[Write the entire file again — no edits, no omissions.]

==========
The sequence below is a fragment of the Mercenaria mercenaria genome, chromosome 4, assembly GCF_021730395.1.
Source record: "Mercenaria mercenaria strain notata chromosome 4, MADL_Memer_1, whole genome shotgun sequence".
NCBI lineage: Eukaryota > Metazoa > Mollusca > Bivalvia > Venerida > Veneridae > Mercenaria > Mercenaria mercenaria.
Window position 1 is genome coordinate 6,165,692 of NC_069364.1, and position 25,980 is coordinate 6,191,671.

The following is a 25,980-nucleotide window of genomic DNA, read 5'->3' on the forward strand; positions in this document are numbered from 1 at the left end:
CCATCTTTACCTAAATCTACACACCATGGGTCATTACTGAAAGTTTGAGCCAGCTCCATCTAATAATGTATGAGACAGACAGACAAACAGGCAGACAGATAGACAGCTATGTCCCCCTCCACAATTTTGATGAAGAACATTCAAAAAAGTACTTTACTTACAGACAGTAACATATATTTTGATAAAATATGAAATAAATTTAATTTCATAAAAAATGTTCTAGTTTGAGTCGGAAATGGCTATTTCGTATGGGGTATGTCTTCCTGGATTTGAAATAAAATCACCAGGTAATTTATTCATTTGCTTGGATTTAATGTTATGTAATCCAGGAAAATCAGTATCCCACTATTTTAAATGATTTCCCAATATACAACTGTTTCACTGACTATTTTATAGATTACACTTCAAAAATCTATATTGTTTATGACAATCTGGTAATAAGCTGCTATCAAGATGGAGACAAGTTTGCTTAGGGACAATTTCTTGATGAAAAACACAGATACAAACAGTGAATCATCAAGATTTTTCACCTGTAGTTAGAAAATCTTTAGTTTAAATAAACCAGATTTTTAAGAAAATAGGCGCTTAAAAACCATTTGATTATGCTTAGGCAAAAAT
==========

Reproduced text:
The sequence below is a fragment of the Mercenaria mercenaria genome, chromosome 4, assembly GCF_021730395.1.
Source record: "Mercenaria mercenaria strain notata chromosome 4, MADL_Memer_1, whole genome shotgun sequence".
NCBI lineage: Eukaryota > Metazoa > Mollusca > Bivalvia > Venerida > Veneridae > Mercenaria > Mercenaria mercenaria.
Window position 1 is genome coordinate 6,165,692 of NC_069364.1, and position 25,980 is coordinate 6,191,671.

The following is a 25,980-nucleotide window of genomic DNA, read 5'->3' on the forward strand; positions in this document are numbered from 1 at the left end:
CCATCTTTACCTAAATCTACACACCATGGGTCATTACTGAAAGTTTGAGCCAGCTCCATCTAATAATGTATGAGACAGACAGACAAACAGGCAGACAGATAGACAGCTATGTCCCCCTCCACAATTTTGATGAAGAACATTCAAAAAAGTACTTTACTTACAGACAGTAACATATATTTTGATAAAATATGAAATAAATTTAATTTCATAAAAAATGTTCTAGTTTGAGTCGGAAATGGCTATTTCGTATGGGGTATGTCTTCCTGGATTTGAAATAAAATCACCAGGTAATTTATTCATTTGCTTGGATTTAATGTTATGTAATCCAGGAAAATCAGTATCCCACTATTTTAAATGATTTCCCAATATACAACTGTTTCACTGACTATTTTATAGATTACACTTCAAAAATCTATATTGTTTATGACAATCTGGTAATAAGCTGCTATCAAGATGGAGACAAGTTTGCTTAGGGACAATTTCTTGATGAAAAACACAGATACAAACAGTGAATCATCAAGATTTTTCACCTGTAGTTAGAAAATCTTTAGTTTAAATAAACCAGATTTTTAAGAAAATAGGCGCTTAAAAACCATTTGATTATGCTTAGGCAAAAAT